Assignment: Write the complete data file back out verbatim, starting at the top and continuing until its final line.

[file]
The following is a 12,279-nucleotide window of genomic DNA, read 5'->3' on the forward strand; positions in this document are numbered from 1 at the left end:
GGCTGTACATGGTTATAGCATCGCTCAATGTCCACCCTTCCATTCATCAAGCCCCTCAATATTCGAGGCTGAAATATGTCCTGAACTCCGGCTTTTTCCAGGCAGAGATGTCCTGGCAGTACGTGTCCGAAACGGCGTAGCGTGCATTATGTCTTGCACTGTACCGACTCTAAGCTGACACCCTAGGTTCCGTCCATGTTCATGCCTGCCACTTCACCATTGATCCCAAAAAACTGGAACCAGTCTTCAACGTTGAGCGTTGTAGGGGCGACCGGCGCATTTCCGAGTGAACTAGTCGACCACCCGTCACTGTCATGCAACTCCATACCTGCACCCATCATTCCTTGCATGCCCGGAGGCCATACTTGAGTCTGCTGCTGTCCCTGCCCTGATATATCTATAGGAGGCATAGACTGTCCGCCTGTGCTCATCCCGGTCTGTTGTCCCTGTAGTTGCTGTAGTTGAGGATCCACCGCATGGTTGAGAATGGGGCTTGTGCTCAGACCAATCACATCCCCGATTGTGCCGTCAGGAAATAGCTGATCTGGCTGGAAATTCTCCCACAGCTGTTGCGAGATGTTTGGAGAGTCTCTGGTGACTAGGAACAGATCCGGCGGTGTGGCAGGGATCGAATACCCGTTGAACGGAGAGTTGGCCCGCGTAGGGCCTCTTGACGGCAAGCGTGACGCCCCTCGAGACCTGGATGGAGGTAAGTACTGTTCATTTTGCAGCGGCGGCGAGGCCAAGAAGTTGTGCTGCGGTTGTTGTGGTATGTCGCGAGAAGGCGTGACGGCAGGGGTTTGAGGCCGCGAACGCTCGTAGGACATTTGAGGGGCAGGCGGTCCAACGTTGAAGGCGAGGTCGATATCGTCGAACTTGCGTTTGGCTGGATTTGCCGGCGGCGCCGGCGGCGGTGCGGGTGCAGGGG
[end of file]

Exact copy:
The following is a 12,279-nucleotide window of genomic DNA, read 5'->3' on the forward strand; positions in this document are numbered from 1 at the left end:
GGCTGTACATGGTTATAGCATCGCTCAATGTCCACCCTTCCATTCATCAAGCCCCTCAATATTCGAGGCTGAAATATGTCCTGAACTCCGGCTTTTTCCAGGCAGAGATGTCCTGGCAGTACGTGTCCGAAACGGCGTAGCGTGCATTATGTCTTGCACTGTACCGACTCTAAGCTGACACCCTAGGTTCCGTCCATGTTCATGCCTGCCACTTCACCATTGATCCCAAAAAACTGGAACCAGTCTTCAACGTTGAGCGTTGTAGGGGCGACCGGCGCATTTCCGAGTGAACTAGTCGACCACCCGTCACTGTCATGCAACTCCATACCTGCACCCATCATTCCTTGCATGCCCGGAGGCCATACTTGAGTCTGCTGCTGTCCCTGCCCTGATATATCTATAGGAGGCATAGACTGTCCGCCTGTGCTCATCCCGGTCTGTTGTCCCTGTAGTTGCTGTAGTTGAGGATCCACCGCATGGTTGAGAATGGGGCTTGTGCTCAGACCAATCACATCCCCGATTGTGCCGTCAGGAAATAGCTGATCTGGCTGGAAATTCTCCCACAGCTGTTGCGAGATGTTTGGAGAGTCTCTGGTGACTAGGAACAGATCCGGCGGTGTGGCAGGGATCGAATACCCGTTGAACGGAGAGTTGGCCCGCGTAGGGCCTCTTGACGGCAAGCGTGACGCCCCTCGAGACCTGGATGGAGGTAAGTACTGTTCATTTTGCAGCGGCGGCGAGGCCAAGAAGTTGTGCTGCGGTTGTTGTGGTATGTCGCGAGAAGGCGTGACGGCAGGGGTTTGAGGCCGCGAACGCTCGTAGGACATTTGAGGGGCAGGCGGTCCAACGTTGAAGGCGAGGTCGATATCGTCGAACTTGCGTTTGGCTGGATTTGCCGGCGGCGCCGGCGGCGGTGCGGGTGCAGGGG